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It was first in action with 131 Brigade at Alam Halfa and thereafter remained with the Brigade throughout the war. The Battalion took part in the Battle of El Alamein where casualties were caused by opposing machine gun and mortar fire. After El Alamein the battalion advanced to Enfidaville, where heavy fighting took place, and then by way of a long journey through the hills they victoriously reached Tunis where troops received an enthusiastic welcome from the liberated French civilians. But there was to be no resting on laurels. By September 1943 the 1/5th were engaged at Salerno at the same time as the 2/5th and in December it returned to England to prepare for the invasion of Europe. Definitely “quick off the mark” the Battalion landed in Normandy two days after ‘D’ Day.
Advancing from the Tilly area, through the heavily defended Villers Bocage, they reached Livry where a welcome rest and refit period ensued.
By September, following the roads their fathers trod before them, they reached the Somme which they crossed in two places. After enduring hard winter conditions, again reminiscent of the First World War, steady advance, over often strongly contested territory, continued towards Germany and on 3rd May the Battalion entered Hamburg which had surrendered. The Adjutant (Captain R G Newell) hoisted the Regimental Flag over the Town Hall. Days later all hostilities ceased.
The war was over, victory had been obtained and the 1/5th Queen’s, like other battalions of the Regiment had played their noble part in it.
The 2/5th Bn The Queen’s, formed out of the 5th in April 1939, had a strength of 630 by the spring of 1940. It landed in France on 24th April to undertake pioneer duties with the British Expeditionary Force which also included the 2/6th and 2/7th Battalions.
Poorly armed and equipped it endeavoured to stem the German advance after the breakthrough at Sedan but after a long and hard fighting retreat it was eventually embarked at Cherbourg for Southampton having lost 387 of its original 596 outgoing members. Home Defence duties followed until the Battalion went overseas in late 1942 for service in Iraq where they wintered at Kirkuk. In March 1943, after being relieved by a Polish Division, they left on the epic move, later known as “the longest march”, on a 3,000 mile journey to join the 8th Army in Libya. The distance was covered in less than five weeks with seven non-travelling days. It ended on 23rd April and by early the next day the Battalion was in action at Enfidaville in the final stages of the North African Campaign. After some heavy fighting there a short spell in reserve was a welcome respite but inactivity was not to last for long. On 9th September 1943, the Battalion as part of 169 Brigade landed at Salerno, an action which has been well described by Brigadier G B Curtis in his book ‘Salerno Remembered’.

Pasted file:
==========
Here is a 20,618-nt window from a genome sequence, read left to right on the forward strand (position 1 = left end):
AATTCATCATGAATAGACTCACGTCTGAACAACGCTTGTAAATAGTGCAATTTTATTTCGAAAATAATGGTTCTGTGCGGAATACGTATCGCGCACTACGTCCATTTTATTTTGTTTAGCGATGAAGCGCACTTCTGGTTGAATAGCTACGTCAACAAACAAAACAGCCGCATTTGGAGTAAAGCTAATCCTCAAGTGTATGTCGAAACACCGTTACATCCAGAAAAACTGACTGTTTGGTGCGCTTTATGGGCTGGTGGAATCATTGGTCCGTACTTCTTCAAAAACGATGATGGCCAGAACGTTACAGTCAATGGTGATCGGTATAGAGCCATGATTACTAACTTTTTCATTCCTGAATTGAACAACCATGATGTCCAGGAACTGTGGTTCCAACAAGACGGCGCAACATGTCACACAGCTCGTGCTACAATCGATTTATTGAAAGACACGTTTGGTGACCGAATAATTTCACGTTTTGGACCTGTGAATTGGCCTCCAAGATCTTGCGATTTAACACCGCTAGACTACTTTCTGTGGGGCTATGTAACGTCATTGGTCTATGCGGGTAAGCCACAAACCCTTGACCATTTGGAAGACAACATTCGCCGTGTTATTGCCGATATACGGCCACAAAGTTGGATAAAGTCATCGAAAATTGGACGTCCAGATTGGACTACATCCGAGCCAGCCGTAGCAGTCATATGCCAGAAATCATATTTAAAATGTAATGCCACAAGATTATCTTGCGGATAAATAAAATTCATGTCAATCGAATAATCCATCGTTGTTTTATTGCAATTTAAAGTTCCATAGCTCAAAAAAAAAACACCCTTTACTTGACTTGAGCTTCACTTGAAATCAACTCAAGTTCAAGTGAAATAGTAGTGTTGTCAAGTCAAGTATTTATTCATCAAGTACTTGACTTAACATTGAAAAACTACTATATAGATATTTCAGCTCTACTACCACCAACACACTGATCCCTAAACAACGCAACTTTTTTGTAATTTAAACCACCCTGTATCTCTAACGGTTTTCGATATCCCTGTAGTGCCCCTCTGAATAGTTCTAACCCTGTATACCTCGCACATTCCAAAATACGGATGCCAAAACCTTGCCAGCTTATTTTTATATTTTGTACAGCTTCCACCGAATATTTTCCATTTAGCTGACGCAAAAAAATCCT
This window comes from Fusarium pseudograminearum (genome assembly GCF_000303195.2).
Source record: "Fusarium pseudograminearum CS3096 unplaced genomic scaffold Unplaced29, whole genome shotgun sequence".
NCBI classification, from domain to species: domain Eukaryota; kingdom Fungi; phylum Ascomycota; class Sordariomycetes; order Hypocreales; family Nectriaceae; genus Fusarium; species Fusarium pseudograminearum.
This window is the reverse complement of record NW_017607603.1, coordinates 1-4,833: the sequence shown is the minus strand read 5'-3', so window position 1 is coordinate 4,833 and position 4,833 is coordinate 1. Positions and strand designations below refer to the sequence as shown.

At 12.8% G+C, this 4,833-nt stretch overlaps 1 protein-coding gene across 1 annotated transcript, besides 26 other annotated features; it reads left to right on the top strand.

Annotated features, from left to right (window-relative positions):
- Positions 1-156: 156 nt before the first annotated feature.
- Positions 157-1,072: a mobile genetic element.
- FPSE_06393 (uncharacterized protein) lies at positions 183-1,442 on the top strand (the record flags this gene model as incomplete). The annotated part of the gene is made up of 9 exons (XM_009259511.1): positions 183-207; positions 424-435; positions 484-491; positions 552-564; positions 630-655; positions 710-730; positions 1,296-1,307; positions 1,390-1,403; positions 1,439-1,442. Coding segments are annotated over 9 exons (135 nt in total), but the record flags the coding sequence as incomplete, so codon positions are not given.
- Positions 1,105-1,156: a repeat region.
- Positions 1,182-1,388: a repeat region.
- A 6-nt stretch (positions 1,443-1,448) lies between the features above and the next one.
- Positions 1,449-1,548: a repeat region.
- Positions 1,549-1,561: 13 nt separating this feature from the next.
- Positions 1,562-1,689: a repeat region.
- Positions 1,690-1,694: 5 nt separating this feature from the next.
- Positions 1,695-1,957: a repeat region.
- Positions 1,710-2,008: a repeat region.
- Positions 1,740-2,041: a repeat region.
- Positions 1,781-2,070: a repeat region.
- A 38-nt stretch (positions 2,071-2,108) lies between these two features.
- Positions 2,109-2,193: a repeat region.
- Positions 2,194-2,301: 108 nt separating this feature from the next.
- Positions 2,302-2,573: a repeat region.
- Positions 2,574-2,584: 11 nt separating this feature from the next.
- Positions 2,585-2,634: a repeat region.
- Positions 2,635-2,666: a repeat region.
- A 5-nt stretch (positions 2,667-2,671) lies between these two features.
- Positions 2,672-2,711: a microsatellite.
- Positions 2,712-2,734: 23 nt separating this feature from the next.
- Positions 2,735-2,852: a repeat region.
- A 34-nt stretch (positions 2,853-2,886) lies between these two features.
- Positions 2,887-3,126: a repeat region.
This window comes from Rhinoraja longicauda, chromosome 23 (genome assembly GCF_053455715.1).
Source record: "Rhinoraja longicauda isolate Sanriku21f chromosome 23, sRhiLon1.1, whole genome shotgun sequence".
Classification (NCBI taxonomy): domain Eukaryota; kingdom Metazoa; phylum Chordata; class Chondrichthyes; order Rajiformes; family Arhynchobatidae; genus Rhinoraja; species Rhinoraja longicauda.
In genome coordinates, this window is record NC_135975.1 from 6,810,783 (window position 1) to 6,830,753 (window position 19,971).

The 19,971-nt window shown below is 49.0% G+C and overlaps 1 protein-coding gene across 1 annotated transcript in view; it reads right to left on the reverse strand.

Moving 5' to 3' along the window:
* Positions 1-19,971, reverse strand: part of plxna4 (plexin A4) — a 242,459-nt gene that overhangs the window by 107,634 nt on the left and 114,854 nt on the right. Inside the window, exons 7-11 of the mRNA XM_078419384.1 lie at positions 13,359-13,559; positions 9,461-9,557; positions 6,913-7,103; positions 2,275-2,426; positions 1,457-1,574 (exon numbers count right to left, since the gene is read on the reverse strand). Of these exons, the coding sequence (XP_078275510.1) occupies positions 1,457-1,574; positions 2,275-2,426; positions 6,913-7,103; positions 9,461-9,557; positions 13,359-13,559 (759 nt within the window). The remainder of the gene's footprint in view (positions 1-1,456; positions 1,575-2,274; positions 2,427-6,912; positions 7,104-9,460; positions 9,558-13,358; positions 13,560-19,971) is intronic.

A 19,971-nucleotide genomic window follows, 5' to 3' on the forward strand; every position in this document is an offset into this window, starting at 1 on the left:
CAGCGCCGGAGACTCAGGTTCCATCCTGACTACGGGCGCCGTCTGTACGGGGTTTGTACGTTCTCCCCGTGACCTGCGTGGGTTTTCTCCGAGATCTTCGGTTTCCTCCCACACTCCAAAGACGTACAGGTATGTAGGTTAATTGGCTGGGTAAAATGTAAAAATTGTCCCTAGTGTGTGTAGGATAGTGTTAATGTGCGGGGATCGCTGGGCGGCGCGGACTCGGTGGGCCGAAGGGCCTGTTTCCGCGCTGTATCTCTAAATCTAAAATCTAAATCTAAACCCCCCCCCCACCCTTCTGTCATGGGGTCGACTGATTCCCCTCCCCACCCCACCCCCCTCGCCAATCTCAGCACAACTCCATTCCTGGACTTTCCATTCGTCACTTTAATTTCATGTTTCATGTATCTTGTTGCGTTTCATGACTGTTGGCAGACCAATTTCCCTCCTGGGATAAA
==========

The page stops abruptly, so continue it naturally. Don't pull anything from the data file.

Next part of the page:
Having successfully come ashore the battalion experienced a period of relative calm before the Germans launched a counter-attack which was successfully repelled. From then on there was a continuing advance across difficult country against a determined enemy. Mountains and rivers were principal obstacles - Monte Stella and the River Volturno being but two examples of centres of stubborn enemy resistance. On 2nd May 1945, German forces in Italy surrendered and the 2/5th, as part of 169 Brigade, occupied Venice. Thereafter they were engaged in peace-keeping duties in Trieste until disbandment in May 1946.
Re-formed in 1947 the 5th embarked on a recruiting campaign, which was not easy in a war-weary country, but later had their ranks swollen by the compulsory entry of National Servicemen. Training was also undertaken in Civil Defence duties - a Home Service task visualized for the TA in any future war. In 1961 the Battalion amalgamated with the 565 Light Anti-Aircraft Regiment RA (4th Queen’s) and 6th Queen’s to form a new Battalion titled the 3rd Battalion The Queen’s Royal Surrey Regiment.
Thus ended the 5th Queen’s after 102 years service to the Crown.